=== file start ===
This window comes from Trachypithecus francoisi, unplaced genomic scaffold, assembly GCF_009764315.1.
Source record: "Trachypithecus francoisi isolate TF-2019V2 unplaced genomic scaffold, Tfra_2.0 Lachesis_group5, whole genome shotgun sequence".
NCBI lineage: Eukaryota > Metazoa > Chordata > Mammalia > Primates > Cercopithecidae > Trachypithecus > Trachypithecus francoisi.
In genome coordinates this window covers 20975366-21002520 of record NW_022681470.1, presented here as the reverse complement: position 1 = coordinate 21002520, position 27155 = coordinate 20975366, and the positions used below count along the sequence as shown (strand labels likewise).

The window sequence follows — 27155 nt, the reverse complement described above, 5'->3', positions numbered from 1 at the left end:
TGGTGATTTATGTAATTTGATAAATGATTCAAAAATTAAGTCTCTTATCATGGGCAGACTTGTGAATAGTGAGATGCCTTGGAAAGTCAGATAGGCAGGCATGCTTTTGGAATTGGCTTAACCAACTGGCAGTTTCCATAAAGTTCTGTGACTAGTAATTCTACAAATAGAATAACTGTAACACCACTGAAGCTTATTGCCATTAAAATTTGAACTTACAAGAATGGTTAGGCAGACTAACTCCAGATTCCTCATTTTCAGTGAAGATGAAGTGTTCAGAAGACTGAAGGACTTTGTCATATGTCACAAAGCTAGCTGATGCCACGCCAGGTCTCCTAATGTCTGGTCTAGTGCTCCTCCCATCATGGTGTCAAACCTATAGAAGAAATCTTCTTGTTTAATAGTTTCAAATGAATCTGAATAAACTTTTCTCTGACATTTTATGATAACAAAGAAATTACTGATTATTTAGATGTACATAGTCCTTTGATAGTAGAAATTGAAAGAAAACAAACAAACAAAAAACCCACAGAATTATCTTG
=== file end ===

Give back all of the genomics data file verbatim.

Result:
This window comes from Trachypithecus francoisi, unplaced genomic scaffold, assembly GCF_009764315.1.
Source record: "Trachypithecus francoisi isolate TF-2019V2 unplaced genomic scaffold, Tfra_2.0 Lachesis_group5, whole genome shotgun sequence".
NCBI lineage: Eukaryota > Metazoa > Chordata > Mammalia > Primates > Cercopithecidae > Trachypithecus > Trachypithecus francoisi.
In genome coordinates this window covers 20975366-21002520 of record NW_022681470.1, presented here as the reverse complement: position 1 = coordinate 21002520, position 27155 = coordinate 20975366, and the positions used below count along the sequence as shown (strand labels likewise).

The window sequence follows — 27155 nt, the reverse complement described above, 5'->3', positions numbered from 1 at the left end:
TGGTGATTTATGTAATTTGATAAATGATTCAAAAATTAAGTCTCTTATCATGGGCAGACTTGTGAATAGTGAGATGCCTTGGAAAGTCAGATAGGCAGGCATGCTTTTGGAATTGGCTTAACCAACTGGCAGTTTCCATAAAGTTCTGTGACTAGTAATTCTACAAATAGAATAACTGTAACACCACTGAAGCTTATTGCCATTAAAATTTGAACTTACAAGAATGGTTAGGCAGACTAACTCCAGATTCCTCATTTTCAGTGAAGATGAAGTGTTCAGAAGACTGAAGGACTTTGTCATATGTCACAAAGCTAGCTGATGCCACGCCAGGTCTCCTAATGTCTGGTCTAGTGCTCCTCCCATCATGGTGTCAAACCTATAGAAGAAATCTTCTTGTTTAATAGTTTCAAATGAATCTGAATAAACTTTTCTCTGACATTTTATGATAACAAAGAAATTACTGATTATTTAGATGTACATAGTCCTTTGATAGTAGAAATTGAAAGAAAACAAACAAACAAAAAACCCACAGAATTATCTTG